BUT . . . (Gods I can’t help myself).

                    1. By the TSA’s own measures they are 95% effective . . . at missing bombs and firearms being smuggled through security WHEN THEY KNOW AN EXERCISE IS BEING CONDUCTED.

                    If there are no guns its far more because no one who actually makes it through with one has any intention of using it except in self-defense.

                    2. Not many cops this year are facing scrutiny (let alone discipline) for shootings – but more than last year so we’re getting somewhere. In any case, I’m for cops having the same legal access to the same firearms that the populations they serve do. No more, no less – they *are* civilians after all.

                    3. I’m not keen on surrendering all my (reasonable) self-defense capability to a third party who takes on no liability for my safety. The incentives to do the job properly are not there. Principle-Agent Problem.

                    1. Shamus says:

                      Okay. That’s enough of this. I’ve seen this argument before. I already know how it ends.

                      Let’s just move on.

              2. King Marth says:

                Apologies a posteriori for the inciting comment. Just enough foresight to see it, not enough to avoid it.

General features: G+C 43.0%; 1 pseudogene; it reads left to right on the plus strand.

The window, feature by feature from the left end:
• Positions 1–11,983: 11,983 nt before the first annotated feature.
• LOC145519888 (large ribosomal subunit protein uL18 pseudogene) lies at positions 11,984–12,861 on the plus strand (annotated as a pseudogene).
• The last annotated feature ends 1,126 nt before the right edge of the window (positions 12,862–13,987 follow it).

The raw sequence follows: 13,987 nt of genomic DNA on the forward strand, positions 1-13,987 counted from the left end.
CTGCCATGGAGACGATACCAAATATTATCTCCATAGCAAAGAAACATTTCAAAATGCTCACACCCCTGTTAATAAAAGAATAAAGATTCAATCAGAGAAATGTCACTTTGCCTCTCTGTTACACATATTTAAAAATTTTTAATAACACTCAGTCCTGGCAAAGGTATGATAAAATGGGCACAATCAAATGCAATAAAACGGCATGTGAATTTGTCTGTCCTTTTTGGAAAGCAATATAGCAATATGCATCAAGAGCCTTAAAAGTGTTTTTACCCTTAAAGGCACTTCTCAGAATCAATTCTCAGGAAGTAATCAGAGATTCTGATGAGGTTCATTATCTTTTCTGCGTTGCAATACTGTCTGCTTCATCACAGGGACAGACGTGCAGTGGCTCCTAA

3. Zak McKracken says:

              Blimps or not: If you’re flying, you can lift a certain mass. You can either make as much as possible of it payload (cargo or paying passengers), or you could use some of that for comfort, but then the costs of the flight have to be split between fewer passengers. If you wanted afordable tickets, you’d have to make the passenger space as small and light as possible, and even then it’d be more expensive than airplanes, since you’d need more bathrooms, sleeping opportunities, food and drink… Seeing as how even cargo blimbs are not really a thing these days (i.e. even if your payload needs no bed, it’s cheaper to put on a plane), I don’t think it would work as you imagine.

              Also, being in a closed space for several days with peolpe who have guns and are authorized to boss me around is not how I imagine a pleasant journey.

              1. The Unforgiven says: